Often a lonely voice, citizen fiscal scrutineer John Marshall Lee had plenty of speaking support at Tuesday’s City Council meeting. Text of his remarks, including an emperor reference to Democratic Town Chair Mario Testa.
Today is July 5, 2016. It is the first day of the 241st year of our “American experiment in democratic government.” In Bridgeport CT we are present for the 30 minutes of time designated by the Council before each of 22 meetings so that members of the public may come forth to express their thoughts to you 20 members who represent our 10 City districts. Will you hear our words tonight?
In the past quarter the Mayoral budget proposals, for operating and capital, along with lots of other routine matters happened. But the Taxable Grand List showed a decrease of $1 Billion, or more than 14% down from the previous $7 Billion value. THAT was the first public outrage. The second was a unanimous vote of the CC in early May to approve a 2016-17 budget of $558 Million. Outrage three? The mil rate, which rose 29% from 42.2 mils to 54.37 mils.
Tax bills for property owners who pay their taxes personally have been received. Tax bills that go to mortgage holders have not become known to all yet. And so, the community is still learning about the impact of your decisions. There is palpable anger and outrage. This past Saturday, a meeting was held in the 130 District. It revealed that your Council votes were expected by leadership, even though the budget data provided to you was erroneous, difficult to understand in places, and incomplete regarding current employment numbers. A departmental chart totaling city and BOE employees was missing from this year’s budget document. No Table of Organization, no listing of employees, no indication of priorities from our “second chance” Mayor. Is this the Open, Accountable and Transparent government they promised during the campaign?
“Royal councilors,” you have had a choice for years. If you did not get the information you wished, you could have voted NO, and let the Mayor’s budget take place. All the blame is on him, none on you. Such a vote would have shown some backbone. Has your Lord Councilor McCarthy guided you bravely or steered you into financial quicksand? What do you do now? Perhaps a negative response to everything from City Hall crossing your desk until you begin to get ALL the fiscal information is one patriotic way against this tyranny? Right now it is your “boots” on the necks of many property owners, especially those elderly long-term residents who scrape by on fixed incomes. Without proper representation by you, they are seeing their property values decline and their purses empty. Shame on you.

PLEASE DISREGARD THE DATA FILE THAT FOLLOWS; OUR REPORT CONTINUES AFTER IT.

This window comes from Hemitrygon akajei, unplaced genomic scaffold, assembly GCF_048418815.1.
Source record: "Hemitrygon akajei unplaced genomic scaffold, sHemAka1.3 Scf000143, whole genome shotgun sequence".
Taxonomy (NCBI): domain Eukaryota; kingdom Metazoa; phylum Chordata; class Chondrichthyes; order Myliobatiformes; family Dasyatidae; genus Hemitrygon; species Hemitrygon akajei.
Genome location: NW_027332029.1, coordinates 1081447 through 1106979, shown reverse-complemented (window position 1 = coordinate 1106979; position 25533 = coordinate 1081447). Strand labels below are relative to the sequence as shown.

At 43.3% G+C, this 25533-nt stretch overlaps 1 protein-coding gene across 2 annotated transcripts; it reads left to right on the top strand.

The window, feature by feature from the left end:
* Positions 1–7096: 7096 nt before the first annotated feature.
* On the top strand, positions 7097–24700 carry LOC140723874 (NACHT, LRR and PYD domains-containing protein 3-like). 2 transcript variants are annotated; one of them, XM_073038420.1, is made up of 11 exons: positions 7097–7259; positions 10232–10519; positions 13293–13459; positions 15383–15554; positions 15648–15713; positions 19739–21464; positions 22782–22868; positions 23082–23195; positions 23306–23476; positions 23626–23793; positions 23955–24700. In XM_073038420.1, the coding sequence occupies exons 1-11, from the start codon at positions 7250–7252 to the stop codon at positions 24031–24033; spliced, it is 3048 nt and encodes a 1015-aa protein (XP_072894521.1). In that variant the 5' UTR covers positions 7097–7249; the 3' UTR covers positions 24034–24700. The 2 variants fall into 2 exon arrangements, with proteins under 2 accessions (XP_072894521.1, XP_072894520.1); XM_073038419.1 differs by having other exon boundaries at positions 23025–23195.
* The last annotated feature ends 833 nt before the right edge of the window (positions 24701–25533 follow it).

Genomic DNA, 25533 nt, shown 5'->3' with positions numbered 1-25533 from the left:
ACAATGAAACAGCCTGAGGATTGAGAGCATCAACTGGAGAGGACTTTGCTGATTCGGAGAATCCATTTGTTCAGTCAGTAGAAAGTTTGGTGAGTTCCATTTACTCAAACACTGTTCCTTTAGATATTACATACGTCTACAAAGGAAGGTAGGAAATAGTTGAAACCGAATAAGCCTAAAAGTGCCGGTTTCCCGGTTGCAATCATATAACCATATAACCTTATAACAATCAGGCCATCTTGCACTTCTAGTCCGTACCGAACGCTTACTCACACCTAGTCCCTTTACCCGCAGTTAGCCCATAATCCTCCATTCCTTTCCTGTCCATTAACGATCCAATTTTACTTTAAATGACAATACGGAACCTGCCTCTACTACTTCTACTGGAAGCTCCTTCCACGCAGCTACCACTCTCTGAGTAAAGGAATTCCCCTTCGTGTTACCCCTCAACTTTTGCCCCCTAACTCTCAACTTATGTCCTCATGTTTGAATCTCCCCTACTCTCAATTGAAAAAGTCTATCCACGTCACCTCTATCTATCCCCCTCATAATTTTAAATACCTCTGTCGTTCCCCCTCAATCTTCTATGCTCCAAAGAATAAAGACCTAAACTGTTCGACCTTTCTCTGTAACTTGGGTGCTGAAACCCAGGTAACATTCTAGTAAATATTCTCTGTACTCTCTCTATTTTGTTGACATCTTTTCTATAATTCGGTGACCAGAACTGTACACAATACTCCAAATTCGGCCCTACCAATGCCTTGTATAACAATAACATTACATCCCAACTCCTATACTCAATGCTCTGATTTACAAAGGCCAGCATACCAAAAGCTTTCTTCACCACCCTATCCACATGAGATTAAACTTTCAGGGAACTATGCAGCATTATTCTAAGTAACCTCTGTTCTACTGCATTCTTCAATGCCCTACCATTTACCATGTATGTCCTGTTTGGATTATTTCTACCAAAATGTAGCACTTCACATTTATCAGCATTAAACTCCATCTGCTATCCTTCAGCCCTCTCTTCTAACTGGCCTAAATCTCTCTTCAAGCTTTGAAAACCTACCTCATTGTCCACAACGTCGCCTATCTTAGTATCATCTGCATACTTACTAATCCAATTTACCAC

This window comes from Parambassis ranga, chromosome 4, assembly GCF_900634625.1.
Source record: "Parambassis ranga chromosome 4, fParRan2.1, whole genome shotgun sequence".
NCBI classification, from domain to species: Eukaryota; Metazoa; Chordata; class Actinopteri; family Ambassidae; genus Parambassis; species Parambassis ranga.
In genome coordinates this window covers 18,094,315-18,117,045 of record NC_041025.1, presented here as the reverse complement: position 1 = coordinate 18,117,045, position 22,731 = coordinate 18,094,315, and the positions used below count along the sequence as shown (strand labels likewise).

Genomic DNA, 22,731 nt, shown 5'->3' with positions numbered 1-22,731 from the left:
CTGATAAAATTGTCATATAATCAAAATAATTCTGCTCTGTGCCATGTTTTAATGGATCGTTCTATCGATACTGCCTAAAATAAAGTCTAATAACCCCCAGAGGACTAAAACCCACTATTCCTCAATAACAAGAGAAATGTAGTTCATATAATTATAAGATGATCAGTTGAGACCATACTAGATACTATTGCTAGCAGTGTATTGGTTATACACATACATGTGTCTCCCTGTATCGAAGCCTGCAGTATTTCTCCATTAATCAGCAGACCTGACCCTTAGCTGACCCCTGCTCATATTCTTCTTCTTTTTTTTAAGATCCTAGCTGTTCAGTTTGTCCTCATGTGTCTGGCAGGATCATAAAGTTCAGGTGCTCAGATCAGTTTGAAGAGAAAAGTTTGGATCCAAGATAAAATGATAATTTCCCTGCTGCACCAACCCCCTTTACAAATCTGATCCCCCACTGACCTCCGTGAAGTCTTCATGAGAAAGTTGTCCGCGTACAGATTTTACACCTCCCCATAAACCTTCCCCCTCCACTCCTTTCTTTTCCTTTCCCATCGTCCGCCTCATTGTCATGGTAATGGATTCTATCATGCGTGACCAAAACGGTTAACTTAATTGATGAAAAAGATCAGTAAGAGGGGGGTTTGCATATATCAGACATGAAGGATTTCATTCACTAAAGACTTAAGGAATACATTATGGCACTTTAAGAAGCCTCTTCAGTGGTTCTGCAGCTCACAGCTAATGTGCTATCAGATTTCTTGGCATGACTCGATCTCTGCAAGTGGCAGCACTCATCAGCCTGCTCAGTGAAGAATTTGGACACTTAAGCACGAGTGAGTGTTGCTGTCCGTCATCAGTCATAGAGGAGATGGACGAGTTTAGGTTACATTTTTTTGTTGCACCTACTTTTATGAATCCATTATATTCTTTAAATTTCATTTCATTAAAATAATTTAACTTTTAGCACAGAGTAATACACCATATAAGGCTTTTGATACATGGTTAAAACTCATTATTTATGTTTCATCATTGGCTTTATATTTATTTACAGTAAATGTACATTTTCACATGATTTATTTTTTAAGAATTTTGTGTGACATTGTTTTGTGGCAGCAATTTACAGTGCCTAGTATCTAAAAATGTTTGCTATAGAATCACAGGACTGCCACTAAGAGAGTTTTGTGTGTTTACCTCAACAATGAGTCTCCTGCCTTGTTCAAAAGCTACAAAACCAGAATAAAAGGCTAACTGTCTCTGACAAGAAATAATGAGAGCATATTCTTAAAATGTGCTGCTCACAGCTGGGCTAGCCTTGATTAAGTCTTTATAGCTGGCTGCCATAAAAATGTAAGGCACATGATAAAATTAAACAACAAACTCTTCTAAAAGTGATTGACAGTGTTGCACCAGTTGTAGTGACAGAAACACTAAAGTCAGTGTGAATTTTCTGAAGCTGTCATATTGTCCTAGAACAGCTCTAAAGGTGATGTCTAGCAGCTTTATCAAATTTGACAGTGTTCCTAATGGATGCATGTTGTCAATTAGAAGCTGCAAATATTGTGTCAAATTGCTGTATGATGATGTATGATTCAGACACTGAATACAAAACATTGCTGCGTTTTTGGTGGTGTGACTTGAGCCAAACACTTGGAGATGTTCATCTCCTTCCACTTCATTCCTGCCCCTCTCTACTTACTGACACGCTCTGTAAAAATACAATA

Taxation without genuine taxpayer representation is our problem today. Taxes increased on 96% of commercial property. What does that say to ongoing efforts of Economic Development in step with those 20, 30 and 40 year abatements of recent years? And examples of “walking away” from or abandonment of overtaxed property is not just a problem in a few neighborhoods. Blight can be pointed out in all neighborhoods.
Our “royal emperor” does not sit on a throne. He is not elected by an open election. He is a retail food business owner who enjoys politics. I cannot tell you where he really lives, although he has a lovely home in Monroe. The power in our system is Emperor Mario and the 89 Democratic Town Committee representatives of his royal court. Democrats elect them, and then they select 93% of our political representation for residents on municipal and State levels. Is there a party platform? A set of goals that indicates concern for all of Bridgeport’s people? Does their leadership speak on the important issues? How do they feel about the 29% mil rate increase? How do they feel about level funding the 22,000 youth in public schools? What are they saying about it, as many of them work for the BOE?
Emperor Mario, come out of the kitchen or the caucus chamber and answer the questions that Mayor Ganim II will not. We are not gathered to discover the secrets of your restaurant business or your true town of residence. We are seriously curious about the burdensome tax increase and the huge increase in funding of public safety without the full story provided on paper. Why are 350 employees who mostly live outside Bridgeport the object of so much fiscal reward when 22,000 resident youth are left hanging? Time will tell.